The Life and Death of Jason - Annotations for Book V
Annotations for Book V
V.4 rude: uncivilized, barbarous
V.9 Propontis: Now called the sea of Marmora; an inland sea that connects the Black Sea to the Aegean Sea, thus bisecting Turkey into a European part and an Asian part. It is about 300 miles in circumference and received its name from its vicinity to the Pontus. The Bosporus strait connects it to the Black Sea and the Dardanelles strait to the Aegean. The former also separates Istanbul into a more European and a more Asian side. See Map 5, G5.
V.16-18 Cyzicum. . . Cyzicus: Cyzicum is an island on the south of the Propontis, or Sea of Marmora (which connects the Aegean and Black Seas) about 530 stadia in circumference. Alexander joined it to the continent by two bridges, and from that time it was called a peninsula. It had two harbours called Panormus and Chytus, the first natural, and the other artificial. It became one of the most considerable cities of Asia. See Map 5, G5.
Cyzicus is the name of the chief town of the island of Cyzicum, and also the name of a son of Oeneus and Stilba, who reigned in Cyzicum. See Map 5, G5.
V.25 champion: a fighting man, a combatant; a stout fighter, a man of valor
V.35 fain: well-pleased
V.52 hapless: unfortunate
V.69 bow-shot: the distance to which an arrow can be shot from a bow
V.112 fair-cuffed: fair-curled
V.118 wrack: seaweed
V.122 fret: ornamental interlaced work; a net; an ornament (esp. for the hair) consisting of jewels or flowers in a network
V.132 hardihead: strength, endurance
V.140 Pontus: From Pontos, "the main," a region on the southern coast of the Black Sea with a series of mountain ranges with deep valleys, running parallel to the coast. Today it is located in Turkey. See Map 5, J4.
Pontus, whose coasts were colonized by the Ionian Greeks about the end of the Greek Dark Ages (1150-750 B. C. E.) was occupied inland by a village population organized in territorial units, large temple territories with numerous sacred slaves ruled by priests, and a feudal nobility. Some mountainous regions in eastern Pontus long remained "uncivilized" tribal territories.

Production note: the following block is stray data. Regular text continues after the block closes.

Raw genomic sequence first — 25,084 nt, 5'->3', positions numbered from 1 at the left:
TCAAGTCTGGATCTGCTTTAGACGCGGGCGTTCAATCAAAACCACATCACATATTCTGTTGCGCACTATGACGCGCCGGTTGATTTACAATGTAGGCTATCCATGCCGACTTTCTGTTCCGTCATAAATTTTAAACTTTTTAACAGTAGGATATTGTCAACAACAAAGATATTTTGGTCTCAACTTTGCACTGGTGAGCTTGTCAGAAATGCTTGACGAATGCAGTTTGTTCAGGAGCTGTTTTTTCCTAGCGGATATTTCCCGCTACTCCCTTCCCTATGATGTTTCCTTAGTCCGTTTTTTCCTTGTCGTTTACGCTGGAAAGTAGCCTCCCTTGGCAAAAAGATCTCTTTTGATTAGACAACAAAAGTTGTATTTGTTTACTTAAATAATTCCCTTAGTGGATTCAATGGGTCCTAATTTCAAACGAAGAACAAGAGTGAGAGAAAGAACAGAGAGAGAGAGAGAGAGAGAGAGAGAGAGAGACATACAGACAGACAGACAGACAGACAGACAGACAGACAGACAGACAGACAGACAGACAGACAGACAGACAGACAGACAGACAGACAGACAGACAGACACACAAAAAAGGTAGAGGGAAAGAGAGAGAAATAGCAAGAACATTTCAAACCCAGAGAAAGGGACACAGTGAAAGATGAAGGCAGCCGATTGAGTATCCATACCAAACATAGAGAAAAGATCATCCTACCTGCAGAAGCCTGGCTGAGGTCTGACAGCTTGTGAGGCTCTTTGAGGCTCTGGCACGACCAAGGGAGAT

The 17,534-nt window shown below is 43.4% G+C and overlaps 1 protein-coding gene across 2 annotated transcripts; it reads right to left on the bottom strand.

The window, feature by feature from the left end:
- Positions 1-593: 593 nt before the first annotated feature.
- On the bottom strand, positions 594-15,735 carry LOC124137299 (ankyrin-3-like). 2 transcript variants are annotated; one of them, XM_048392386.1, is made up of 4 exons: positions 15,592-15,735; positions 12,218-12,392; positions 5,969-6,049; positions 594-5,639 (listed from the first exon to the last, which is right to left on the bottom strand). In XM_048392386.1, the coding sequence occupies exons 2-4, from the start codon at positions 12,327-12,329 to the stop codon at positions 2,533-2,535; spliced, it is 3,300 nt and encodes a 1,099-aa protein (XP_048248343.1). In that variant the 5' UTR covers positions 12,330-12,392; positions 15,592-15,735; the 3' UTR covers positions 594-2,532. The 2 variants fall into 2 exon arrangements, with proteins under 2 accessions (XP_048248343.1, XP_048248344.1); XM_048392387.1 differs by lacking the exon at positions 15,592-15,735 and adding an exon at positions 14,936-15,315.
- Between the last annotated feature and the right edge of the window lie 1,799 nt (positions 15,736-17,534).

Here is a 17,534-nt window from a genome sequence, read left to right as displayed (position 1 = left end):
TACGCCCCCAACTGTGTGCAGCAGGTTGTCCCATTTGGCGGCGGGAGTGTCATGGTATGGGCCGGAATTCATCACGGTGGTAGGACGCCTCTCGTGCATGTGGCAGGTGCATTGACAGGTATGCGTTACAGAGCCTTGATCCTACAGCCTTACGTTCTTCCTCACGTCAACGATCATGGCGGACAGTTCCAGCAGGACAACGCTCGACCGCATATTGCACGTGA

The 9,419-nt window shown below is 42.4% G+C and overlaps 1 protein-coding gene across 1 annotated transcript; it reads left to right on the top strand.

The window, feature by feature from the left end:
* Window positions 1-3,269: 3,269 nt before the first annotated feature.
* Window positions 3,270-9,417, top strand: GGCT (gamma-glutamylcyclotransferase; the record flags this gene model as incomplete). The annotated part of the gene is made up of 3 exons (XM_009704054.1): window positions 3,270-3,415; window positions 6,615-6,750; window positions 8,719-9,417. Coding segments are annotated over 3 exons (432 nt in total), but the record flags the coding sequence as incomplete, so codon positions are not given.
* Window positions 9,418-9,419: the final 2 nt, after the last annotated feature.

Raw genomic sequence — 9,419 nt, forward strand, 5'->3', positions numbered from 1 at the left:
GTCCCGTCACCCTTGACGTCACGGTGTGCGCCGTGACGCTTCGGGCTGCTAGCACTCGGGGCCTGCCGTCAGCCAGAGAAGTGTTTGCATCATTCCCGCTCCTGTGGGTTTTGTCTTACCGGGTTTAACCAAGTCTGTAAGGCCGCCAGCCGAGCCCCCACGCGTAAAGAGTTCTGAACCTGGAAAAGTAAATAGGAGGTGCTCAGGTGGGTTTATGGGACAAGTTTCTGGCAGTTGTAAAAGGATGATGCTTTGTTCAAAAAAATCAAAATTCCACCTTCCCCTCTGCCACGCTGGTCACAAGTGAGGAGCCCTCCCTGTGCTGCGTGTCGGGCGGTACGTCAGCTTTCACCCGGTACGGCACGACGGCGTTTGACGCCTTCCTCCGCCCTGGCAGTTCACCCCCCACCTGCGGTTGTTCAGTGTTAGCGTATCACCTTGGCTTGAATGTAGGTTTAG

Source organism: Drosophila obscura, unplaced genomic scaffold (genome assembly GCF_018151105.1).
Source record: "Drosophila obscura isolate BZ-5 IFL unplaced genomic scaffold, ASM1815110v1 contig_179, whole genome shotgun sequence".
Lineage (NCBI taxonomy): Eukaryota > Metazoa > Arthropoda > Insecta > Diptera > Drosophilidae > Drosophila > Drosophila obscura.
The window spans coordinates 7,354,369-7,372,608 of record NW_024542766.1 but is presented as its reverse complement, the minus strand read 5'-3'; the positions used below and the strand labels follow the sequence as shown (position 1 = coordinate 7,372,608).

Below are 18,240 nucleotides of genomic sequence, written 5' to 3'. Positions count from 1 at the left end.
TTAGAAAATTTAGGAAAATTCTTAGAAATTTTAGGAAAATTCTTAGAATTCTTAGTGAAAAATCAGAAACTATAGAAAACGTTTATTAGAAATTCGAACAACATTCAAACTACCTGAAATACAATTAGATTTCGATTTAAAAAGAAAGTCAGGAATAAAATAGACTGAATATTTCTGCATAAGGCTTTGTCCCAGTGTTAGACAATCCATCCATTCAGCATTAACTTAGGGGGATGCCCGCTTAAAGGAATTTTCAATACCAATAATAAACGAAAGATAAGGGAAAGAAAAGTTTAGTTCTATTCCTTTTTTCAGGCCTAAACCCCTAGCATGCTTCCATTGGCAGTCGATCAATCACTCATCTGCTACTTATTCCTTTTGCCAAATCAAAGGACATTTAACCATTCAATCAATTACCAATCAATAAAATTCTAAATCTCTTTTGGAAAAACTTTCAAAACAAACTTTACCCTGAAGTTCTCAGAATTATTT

V.146 mind: remind
V.148 Salmydessa: Actual ancient Thracian city west of the Black Sea (now Kirklareli, Turkey), erroneously located on the Propontis in the myth involving King Phineus and the Argonauts. See Map 5, G4/5.
V.162 grapnels: An instrument with iron claws to be attached to a rope and thrown for the purpose of seizing and holding an object, esp. an enemy's ship.
V.163 Phineus: The best known of several mythological persons so named was a Thracian king. As Zeus’s instigation, he was plagued by the Harpies; since they stole or defiled all his food, he had nearly starved to death by the time the Argonauts arrived at his land.
V.190 ‘longed: abbreviated form of belonged
V.225 Minos’ throne: Minos was a mythical king of Crete, allegedly a son of Zeus and Europa, who after his death became a judge of the dead in Hades; the Minoan civilization has been named after him. An alleged "throne of Minos" is preserved in Knossos, Crete.
V.229 Minyae: In mythology, a name given to the inhabitants of Orchomenus, in Boeotia, from Minyas, legendary king of the country. Of the two great centers of legends, Thebes, with its Cadmean population, was a military stronghold, and Orchomenus a commercial center; here, the Argonauts, led by Jason of Iolchos. See Map 1.
V.230 the daughters of the earth and sea, the dreadful Snatchers: i.e. The Harpies, supernatural winged beings, apparently winds in origin, who ‘snatched’ and abducted various persons and things. These spirit-winds were named Aello, Ocypete, and Celaeno.
V.244 drouth: thirst
V.279 the Northwind’s offspring: i.e. Zetes and Calais, sons of Boreasa or Boreas, the name of the north wind blowing from the Hyperborean mountains.
V.302 restless: continually moving or operating; never ceasing or pausing
V.307 brand: burning taper or torch
V.311 fair hap: good fortune (ironic)
V.312-13 fair hap: Morris here allows the Harpies to prophesy accurately Medea's contriving both the killing of Pelias and the burning of the Corinthian princess Glauce.
V.340 Strophades: A small group of Greek islands on the western coast of the Peloponnesus, southeast of the island of Zakynthose. The two chief islands of the Strophades are Stamfani and Arpia, both rocky and sparsely vegetated. See Map 2, B9.
V.379 “Clad as in Saturn’s time folk used to be”: Here Morris is referring primarily not to the Roman festival of Saturnalia, but to the primeval Golden Age (as described in e. g. Hesiod's Works and Days, ll. 109-26, or Ovid's Metamorphoses I, 113-43), in which early men enjoyed, amid perpetual summer, a life of leisure and pleasure, supported without toil by the spontaneous abundance of nature in the time of Kronos/Saturn, before the rule of Jupiter/Zeus brought in developed civilization with its skills and discontents.